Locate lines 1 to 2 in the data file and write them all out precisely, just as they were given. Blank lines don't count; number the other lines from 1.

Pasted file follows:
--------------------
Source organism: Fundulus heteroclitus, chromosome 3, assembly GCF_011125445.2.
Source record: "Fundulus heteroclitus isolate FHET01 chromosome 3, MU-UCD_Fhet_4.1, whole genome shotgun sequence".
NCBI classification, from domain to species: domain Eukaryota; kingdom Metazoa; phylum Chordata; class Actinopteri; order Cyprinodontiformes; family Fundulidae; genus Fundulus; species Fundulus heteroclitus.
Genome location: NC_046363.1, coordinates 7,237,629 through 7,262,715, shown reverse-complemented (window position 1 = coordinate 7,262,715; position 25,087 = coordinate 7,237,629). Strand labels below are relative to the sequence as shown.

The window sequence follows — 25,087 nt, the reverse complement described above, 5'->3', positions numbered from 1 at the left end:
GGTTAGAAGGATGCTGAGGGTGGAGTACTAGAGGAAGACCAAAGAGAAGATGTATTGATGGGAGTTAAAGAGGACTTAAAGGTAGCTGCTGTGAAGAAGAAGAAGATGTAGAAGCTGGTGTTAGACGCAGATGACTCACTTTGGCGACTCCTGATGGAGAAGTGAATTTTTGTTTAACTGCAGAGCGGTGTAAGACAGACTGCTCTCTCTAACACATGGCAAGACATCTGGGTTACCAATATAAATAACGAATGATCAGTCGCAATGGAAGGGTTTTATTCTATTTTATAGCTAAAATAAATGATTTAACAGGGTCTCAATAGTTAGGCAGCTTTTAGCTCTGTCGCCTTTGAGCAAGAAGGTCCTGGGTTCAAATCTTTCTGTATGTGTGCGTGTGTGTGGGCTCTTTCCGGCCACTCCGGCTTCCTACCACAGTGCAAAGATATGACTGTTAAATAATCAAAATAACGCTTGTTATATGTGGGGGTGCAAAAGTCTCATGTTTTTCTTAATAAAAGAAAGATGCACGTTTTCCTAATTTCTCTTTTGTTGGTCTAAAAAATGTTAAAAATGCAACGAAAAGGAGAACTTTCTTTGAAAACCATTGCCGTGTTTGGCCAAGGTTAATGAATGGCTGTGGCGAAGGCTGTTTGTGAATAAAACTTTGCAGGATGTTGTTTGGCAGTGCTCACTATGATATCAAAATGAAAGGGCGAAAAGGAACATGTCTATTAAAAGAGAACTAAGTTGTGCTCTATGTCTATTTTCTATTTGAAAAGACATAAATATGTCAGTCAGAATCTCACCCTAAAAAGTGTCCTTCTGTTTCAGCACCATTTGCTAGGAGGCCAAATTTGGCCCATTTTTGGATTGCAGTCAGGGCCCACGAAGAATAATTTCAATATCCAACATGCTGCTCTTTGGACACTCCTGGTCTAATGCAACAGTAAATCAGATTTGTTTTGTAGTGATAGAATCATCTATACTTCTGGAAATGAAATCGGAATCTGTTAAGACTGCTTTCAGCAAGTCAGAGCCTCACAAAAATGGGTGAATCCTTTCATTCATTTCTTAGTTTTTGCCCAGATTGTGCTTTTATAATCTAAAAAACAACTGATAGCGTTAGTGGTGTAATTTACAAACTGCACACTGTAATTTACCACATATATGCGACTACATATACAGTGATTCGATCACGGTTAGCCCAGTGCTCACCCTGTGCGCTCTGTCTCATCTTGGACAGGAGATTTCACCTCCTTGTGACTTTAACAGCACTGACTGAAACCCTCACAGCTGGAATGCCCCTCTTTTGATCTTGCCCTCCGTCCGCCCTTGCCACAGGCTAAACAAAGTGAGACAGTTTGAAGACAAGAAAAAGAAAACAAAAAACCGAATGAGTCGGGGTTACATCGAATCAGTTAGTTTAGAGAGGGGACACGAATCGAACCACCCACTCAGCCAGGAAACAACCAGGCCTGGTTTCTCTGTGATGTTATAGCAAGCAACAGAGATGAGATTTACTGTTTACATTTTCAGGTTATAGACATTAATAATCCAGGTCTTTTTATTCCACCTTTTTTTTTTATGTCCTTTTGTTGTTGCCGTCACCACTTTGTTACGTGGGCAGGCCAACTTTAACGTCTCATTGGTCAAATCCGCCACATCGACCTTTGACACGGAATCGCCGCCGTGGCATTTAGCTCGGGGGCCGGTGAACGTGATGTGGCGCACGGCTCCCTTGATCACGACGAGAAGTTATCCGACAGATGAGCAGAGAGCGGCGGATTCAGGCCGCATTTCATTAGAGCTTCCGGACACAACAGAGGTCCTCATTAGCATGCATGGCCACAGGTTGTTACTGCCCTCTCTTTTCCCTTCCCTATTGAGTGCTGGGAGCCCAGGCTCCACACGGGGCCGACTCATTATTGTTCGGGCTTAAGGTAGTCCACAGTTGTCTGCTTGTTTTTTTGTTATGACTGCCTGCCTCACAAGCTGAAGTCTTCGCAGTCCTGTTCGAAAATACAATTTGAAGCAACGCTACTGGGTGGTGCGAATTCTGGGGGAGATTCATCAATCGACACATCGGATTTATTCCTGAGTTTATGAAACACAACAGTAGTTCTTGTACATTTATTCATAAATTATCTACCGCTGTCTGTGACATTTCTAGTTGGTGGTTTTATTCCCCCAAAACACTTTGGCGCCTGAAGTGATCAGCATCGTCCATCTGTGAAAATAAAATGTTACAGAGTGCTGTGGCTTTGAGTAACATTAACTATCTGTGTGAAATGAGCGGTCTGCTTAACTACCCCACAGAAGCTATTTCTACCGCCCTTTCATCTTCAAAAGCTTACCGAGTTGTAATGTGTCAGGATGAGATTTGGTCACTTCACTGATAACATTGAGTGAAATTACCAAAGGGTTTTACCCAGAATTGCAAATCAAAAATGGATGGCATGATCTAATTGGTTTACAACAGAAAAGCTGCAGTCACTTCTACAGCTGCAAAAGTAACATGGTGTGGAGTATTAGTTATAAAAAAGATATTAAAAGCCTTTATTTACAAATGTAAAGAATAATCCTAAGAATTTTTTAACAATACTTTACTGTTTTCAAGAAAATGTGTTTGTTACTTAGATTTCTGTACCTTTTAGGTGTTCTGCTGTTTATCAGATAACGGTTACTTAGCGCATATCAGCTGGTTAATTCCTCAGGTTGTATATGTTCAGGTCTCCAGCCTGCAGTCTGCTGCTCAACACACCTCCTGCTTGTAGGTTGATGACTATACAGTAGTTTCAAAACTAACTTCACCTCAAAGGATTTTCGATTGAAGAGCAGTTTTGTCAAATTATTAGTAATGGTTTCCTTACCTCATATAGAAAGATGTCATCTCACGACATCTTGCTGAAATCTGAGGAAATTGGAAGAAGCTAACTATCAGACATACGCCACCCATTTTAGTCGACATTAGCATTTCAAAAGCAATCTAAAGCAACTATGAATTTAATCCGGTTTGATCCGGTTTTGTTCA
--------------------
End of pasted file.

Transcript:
Source organism: Fundulus heteroclitus, chromosome 3, assembly GCF_011125445.2.
Source record: "Fundulus heteroclitus isolate FHET01 chromosome 3, MU-UCD_Fhet_4.1, whole genome shotgun sequence".